Thursday, April 4, 2013

John Dunn Bridge Hike

John Dunn Bridge
Spring in Taos.  What a wonderful, unpredictable, ever changing time of year.  The weather can be cold and snowing or warm & sunny...sometimes in the same day.  I have survived my first Taos winter...and it was, surprisingly, easier than I thought.  Don't get me wrong.  Summer will always be my favorite season and flip flops remain my favorite type of footwear, but the crisp, cold, impossibly blue skies, bright sun and blindingly white snow days of a Taos winter have stolen my heart too.
snow covered tree branches-view through a skylight

Early Spring?  Not so much.  Late February and the beginning of March means snow melt (= mud) and lots and lots of high winds (= blowing dust & pollen).  So last Saturday, when we were blessed with our first 70 degree day of the season, we decided to explore the area around the John Dunn Bridge.   Taos describes the bridge this way:

"Top 5 Best Kept Secrets About Taos, New Mexico

1. The Rio Grande Gorge

One of the wildest places in all of the southwestern United States can be found in Taos County. At the New Mexico state line, the river is 200 feet down, the gorge 150 feet across. A bit further south, just west of the village of Questa, where Big Arsenic Spring bubbles from the rock and pinyon jays heap in the winter, the river is a glinting green ribbon eight hundred feet down.
At John Dunn Bridge the river enters The Box, an 18-mile stretch of 900 foot cliffs, famous among rafters and kayakers. This is also one of the great migratory bird routes in the world.

Eagles, falcons and hawks make the basalt walls of the Gorge their nesting homes. Ospreys, scaups, hummingbirds, herons, avocets, merlins and willits all traverse the Gorge. Numerous hiking trails lead into the gorge, the Cebolla Mesa Trail and La Junta trail being the best in my humble opinion. Ancient petroglyphs, hidden hot springs and outstanding fishing opportunities abound. If you’re lucky, you just might catch a glymps of the recently re-introduced river otter."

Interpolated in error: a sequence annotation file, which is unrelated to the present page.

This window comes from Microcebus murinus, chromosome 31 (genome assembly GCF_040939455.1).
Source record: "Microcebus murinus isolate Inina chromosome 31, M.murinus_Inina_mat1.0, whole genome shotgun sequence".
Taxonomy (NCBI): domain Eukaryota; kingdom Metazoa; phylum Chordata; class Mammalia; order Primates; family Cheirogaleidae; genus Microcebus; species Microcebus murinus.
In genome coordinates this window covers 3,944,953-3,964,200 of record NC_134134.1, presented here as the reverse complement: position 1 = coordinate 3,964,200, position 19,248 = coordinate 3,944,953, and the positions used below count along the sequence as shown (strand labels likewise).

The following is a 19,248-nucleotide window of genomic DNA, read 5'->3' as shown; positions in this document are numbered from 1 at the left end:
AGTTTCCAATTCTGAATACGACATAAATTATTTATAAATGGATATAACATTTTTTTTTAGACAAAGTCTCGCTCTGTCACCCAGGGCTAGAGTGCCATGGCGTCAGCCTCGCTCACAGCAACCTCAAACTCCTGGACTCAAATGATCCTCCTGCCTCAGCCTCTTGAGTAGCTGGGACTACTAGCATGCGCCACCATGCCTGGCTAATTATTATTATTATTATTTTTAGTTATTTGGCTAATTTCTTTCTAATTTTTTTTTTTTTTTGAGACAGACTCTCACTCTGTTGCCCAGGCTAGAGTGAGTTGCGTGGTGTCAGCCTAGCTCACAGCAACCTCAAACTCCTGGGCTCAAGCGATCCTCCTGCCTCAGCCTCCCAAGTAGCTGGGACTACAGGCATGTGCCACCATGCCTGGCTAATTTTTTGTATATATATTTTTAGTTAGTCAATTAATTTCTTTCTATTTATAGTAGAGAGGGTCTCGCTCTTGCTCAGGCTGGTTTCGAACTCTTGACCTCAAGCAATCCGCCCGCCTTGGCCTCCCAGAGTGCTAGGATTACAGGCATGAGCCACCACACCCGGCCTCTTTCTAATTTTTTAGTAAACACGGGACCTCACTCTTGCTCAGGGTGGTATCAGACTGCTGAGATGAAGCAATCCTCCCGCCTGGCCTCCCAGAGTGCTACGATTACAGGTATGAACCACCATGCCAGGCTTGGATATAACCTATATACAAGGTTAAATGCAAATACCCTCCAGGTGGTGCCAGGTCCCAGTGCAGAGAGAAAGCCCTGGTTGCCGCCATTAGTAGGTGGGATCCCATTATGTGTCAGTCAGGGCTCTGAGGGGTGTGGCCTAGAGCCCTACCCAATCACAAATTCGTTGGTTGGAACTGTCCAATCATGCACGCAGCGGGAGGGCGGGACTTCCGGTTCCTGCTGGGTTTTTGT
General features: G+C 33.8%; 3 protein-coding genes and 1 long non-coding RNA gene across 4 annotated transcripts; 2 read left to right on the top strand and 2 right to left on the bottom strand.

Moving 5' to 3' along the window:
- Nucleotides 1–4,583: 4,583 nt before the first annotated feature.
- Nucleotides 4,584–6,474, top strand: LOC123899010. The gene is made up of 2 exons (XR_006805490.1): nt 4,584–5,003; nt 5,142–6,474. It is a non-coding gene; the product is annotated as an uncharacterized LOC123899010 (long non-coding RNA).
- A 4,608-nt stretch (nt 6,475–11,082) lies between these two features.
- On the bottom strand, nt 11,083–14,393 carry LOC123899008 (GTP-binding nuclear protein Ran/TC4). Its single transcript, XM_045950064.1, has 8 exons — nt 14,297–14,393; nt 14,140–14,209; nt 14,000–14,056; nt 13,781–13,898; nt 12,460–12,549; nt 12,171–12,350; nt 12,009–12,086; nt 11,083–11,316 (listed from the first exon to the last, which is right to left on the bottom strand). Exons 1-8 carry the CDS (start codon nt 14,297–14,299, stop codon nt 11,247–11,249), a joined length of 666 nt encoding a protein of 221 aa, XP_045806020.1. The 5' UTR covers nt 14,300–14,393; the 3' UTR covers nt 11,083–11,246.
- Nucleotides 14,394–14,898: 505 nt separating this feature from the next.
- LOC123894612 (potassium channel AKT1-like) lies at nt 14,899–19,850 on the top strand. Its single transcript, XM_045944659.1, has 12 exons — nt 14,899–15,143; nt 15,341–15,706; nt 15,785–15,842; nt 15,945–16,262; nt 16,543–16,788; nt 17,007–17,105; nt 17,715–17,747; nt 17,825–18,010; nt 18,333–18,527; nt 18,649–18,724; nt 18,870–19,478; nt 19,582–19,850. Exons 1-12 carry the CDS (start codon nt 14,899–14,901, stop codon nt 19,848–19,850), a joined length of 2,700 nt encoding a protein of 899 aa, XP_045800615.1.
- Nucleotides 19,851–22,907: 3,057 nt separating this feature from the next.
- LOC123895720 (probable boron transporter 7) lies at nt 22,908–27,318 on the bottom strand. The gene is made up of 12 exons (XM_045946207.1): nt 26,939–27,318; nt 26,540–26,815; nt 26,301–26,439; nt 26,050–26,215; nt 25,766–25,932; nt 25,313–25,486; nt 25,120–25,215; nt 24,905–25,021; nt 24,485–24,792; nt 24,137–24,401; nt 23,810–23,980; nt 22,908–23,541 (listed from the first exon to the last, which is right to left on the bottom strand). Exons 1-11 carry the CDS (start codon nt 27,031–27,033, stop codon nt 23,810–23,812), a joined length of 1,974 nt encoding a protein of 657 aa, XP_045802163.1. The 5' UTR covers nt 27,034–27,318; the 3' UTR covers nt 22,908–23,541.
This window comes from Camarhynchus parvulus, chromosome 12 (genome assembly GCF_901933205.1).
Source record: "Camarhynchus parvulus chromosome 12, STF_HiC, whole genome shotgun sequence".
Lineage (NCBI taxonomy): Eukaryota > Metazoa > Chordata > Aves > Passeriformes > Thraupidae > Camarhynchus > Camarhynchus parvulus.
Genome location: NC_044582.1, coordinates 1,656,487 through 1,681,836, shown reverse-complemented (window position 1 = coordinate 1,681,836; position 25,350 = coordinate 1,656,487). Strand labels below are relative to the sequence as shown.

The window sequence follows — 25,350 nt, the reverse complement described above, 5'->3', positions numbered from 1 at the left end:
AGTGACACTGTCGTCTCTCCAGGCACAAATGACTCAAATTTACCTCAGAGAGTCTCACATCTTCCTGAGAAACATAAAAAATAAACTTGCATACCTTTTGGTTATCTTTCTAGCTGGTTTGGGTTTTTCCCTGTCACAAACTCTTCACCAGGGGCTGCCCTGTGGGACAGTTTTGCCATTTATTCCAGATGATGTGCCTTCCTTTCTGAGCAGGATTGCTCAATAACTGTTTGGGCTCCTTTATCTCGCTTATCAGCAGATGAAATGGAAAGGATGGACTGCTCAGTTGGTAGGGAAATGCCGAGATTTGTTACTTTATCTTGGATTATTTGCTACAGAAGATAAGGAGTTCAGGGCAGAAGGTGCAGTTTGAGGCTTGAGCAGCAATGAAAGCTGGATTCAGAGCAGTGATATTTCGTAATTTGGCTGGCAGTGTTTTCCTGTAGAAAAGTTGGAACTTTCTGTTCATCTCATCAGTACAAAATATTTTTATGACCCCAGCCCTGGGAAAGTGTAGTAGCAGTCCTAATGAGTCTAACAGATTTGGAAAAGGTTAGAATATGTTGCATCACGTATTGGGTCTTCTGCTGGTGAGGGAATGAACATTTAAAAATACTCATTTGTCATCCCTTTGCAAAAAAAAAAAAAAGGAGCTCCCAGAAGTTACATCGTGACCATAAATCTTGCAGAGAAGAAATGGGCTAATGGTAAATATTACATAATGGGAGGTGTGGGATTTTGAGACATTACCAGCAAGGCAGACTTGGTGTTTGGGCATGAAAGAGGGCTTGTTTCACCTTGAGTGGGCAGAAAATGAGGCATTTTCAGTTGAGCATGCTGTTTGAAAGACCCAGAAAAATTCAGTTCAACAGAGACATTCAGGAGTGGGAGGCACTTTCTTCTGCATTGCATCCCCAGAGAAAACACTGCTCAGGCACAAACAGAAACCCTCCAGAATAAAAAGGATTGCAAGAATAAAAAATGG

(for the remaing 4 secrets click here).

The drive to get to the bridge is an adventure in itself.  You first drive to the town of Arroyo Hondo (about 10 miles north of Taos)  and make a left at the street by "Herb's Lounge".  You drive about 5 miles on a dirt road which follows part of the Rio Grande until you arrive at the bridge.  From there you can park and hike, fish, picnic, raft, kayak and/or just enjoy the breathtaking views.  A favorite experience is hiking down to the Stage Coach Hot Springs reached by driving(or hiking) up the hillside and hiking about 1/2 mile down.

What a wonderful day!  Sun, warm weather, blue skies, blue water, birds, fish, happy dog, peaceful humans...We will be back---often.

You might be asking yourself...Who is John Dunn and why does he have a bridge named after him?  John Dunn is part of Taos' history...and, as they say...a legend in this town.  For many years he owned the only bridge and the only stagecoach here.  He is described as quite a character.  For a more complete background check out the bio on the John Dunn Shops website.
mosey loved his hike!

Spring in Taos...I love it as much as Winter...and Fall...and Summer (ok, Summer wins)...but year round, this place is amazing.  If you live here, aren't we lucky?  If you don't, come visit...really, plan your trip now.  This place is magic.

my best,
April 3, 2013

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